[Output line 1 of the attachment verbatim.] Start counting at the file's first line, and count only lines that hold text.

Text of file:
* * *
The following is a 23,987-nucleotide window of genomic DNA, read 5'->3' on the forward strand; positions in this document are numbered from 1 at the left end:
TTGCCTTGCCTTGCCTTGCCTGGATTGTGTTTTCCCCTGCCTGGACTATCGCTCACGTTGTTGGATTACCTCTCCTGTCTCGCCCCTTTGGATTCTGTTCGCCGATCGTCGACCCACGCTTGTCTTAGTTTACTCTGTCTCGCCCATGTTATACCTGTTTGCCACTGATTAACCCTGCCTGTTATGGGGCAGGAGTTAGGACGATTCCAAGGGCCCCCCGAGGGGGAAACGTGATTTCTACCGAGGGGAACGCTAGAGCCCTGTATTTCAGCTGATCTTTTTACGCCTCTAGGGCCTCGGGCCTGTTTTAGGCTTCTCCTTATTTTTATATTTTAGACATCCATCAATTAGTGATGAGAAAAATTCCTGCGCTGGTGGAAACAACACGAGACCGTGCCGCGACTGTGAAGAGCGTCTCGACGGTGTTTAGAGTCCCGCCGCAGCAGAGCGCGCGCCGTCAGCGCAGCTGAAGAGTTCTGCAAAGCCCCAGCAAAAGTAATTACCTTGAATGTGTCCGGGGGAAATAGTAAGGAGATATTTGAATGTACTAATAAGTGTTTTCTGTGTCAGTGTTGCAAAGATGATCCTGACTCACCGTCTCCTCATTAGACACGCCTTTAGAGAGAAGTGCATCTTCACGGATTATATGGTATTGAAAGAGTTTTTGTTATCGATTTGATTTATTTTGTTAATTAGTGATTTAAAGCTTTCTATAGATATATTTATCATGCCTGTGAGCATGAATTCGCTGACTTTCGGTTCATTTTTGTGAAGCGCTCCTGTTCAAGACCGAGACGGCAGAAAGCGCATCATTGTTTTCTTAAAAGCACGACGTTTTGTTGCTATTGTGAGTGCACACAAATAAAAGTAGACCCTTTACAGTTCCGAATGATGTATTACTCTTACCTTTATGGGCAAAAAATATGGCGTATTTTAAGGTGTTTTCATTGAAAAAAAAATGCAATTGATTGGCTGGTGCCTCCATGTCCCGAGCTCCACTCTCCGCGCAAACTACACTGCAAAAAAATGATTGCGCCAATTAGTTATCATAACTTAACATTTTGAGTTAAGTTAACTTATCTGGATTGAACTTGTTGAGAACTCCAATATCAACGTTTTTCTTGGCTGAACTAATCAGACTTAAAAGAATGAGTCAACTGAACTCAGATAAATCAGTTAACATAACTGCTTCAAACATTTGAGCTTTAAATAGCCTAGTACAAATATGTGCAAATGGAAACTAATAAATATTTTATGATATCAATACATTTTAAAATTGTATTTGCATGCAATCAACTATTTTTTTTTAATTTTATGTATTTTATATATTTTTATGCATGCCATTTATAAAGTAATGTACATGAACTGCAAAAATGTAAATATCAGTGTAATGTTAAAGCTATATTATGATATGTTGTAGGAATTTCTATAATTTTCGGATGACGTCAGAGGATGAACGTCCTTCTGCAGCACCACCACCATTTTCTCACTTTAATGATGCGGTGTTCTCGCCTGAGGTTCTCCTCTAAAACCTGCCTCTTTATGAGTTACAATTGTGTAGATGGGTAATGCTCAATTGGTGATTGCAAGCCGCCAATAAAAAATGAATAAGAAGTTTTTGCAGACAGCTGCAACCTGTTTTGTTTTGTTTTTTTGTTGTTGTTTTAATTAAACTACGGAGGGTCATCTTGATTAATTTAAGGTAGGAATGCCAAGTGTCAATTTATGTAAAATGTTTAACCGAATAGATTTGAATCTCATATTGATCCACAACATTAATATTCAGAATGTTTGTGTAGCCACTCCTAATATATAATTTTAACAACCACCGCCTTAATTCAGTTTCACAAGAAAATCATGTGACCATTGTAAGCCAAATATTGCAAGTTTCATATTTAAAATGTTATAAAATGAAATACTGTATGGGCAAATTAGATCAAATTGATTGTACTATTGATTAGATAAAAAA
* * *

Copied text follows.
The following is a 23,987-nucleotide window of genomic DNA, read 5'->3' on the forward strand; positions in this document are numbered from 1 at the left end: